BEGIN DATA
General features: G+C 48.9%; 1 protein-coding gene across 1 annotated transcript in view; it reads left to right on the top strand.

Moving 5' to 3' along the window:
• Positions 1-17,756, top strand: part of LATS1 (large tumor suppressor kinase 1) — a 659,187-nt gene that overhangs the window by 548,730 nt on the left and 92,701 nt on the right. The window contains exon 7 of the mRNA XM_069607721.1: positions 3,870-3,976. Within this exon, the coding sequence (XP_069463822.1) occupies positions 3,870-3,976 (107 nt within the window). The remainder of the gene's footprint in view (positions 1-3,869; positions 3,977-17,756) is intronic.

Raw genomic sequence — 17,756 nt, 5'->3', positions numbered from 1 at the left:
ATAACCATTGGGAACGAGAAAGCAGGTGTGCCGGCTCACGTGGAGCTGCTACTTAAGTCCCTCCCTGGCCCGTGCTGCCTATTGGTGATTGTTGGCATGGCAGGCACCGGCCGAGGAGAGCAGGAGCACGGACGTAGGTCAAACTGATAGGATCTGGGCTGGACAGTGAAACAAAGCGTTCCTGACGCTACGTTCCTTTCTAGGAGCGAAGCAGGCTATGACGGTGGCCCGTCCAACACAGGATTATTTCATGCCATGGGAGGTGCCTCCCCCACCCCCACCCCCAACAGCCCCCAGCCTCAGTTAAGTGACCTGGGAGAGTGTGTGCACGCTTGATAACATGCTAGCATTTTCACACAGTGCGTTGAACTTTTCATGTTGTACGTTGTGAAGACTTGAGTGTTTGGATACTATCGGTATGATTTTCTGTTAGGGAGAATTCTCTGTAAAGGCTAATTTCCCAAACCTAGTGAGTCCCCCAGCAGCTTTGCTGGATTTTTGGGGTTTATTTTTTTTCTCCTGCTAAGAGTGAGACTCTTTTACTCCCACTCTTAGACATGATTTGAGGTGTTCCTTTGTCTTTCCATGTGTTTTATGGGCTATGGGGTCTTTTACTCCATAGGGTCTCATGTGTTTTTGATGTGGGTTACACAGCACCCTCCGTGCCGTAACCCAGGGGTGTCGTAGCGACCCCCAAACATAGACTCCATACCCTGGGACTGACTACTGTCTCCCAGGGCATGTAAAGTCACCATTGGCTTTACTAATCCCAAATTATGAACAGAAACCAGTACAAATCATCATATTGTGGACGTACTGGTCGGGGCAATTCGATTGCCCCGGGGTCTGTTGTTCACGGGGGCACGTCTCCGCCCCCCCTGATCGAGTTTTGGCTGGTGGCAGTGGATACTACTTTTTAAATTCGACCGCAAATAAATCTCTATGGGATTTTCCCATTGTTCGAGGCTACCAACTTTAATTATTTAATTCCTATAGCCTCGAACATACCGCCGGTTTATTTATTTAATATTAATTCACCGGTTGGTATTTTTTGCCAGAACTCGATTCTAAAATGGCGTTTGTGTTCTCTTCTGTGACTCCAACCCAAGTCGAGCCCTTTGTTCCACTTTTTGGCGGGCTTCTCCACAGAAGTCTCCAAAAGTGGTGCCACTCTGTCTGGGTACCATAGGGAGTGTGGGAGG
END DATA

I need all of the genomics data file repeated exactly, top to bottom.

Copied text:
General features: G+C 48.9%; 1 protein-coding gene across 1 annotated transcript in view; it reads left to right on the top strand.

Moving 5' to 3' along the window:
• Positions 1-17,756, top strand: part of LATS1 (large tumor suppressor kinase 1) — a 659,187-nt gene that overhangs the window by 548,730 nt on the left and 92,701 nt on the right. The window contains exon 7 of the mRNA XM_069607721.1: positions 3,870-3,976. Within this exon, the coding sequence (XP_069463822.1) occupies positions 3,870-3,976 (107 nt within the window). The remainder of the gene's footprint in view (positions 1-3,869; positions 3,977-17,756) is intronic.

Raw genomic sequence — 17,756 nt, 5'->3', positions numbered from 1 at the left:
ATAACCATTGGGAACGAGAAAGCAGGTGTGCCGGCTCACGTGGAGCTGCTACTTAAGTCCCTCCCTGGCCCGTGCTGCCTATTGGTGATTGTTGGCATGGCAGGCACCGGCCGAGGAGAGCAGGAGCACGGACGTAGGTCAAACTGATAGGATCTGGGCTGGACAGTGAAACAAAGCGTTCCTGACGCTACGTTCCTTTCTAGGAGCGAAGCAGGCTATGACGGTGGCCCGTCCAACACAGGATTATTTCATGCCATGGGAGGTGCCTCCCCCACCCCCACCCCCAACAGCCCCCAGCCTCAGTTAAGTGACCTGGGAGAGTGTGTGCACGCTTGATAACATGCTAGCATTTTCACACAGTGCGTTGAACTTTTCATGTTGTACGTTGTGAAGACTTGAGTGTTTGGATACTATCGGTATGATTTTCTGTTAGGGAGAATTCTCTGTAAAGGCTAATTTCCCAAACCTAGTGAGTCCCCCAGCAGCTTTGCTGGATTTTTGGGGTTTATTTTTTTTCTCCTGCTAAGAGTGAGACTCTTTTACTCCCACTCTTAGACATGATTTGAGGTGTTCCTTTGTCTTTCCATGTGTTTTATGGGCTATGGGGTCTTTTACTCCATAGGGTCTCATGTGTTTTTGATGTGGGTTACACAGCACCCTCCGTGCCGTAACCCAGGGGTGTCGTAGCGACCCCCAAACATAGACTCCATACCCTGGGACTGACTACTGTCTCCCAGGGCATGTAAAGTCACCATTGGCTTTACTAATCCCAAATTATGAACAGAAACCAGTACAAATCATCATATTGTGGACGTACTGGTCGGGGCAATTCGATTGCCCCGGGGTCTGTTGTTCACGGGGGCACGTCTCCGCCCCCCCTGATCGAGTTTTGGCTGGTGGCAGTGGATACTACTTTTTAAATTCGACCGCAAATAAATCTCTATGGGATTTTCCCATTGTTCGAGGCTACCAACTTTAATTATTTAATTCCTATAGCCTCGAACATACCGCCGGTTTATTTATTTAATATTAATTCACCGGTTGGTATTTTTTGCCAGAACTCGATTCTAAAATGGCGTTTGTGTTCTCTTCTGTGACTCCAACCCAAGTCGAGCCCTTTGTTCCACTTTTTGGCGGGCTTCTCCACAGAAGTCTCCAAAAGTGGTGCCACTCTGTCTGGGTACCATAGGGAGTGTGGGAGG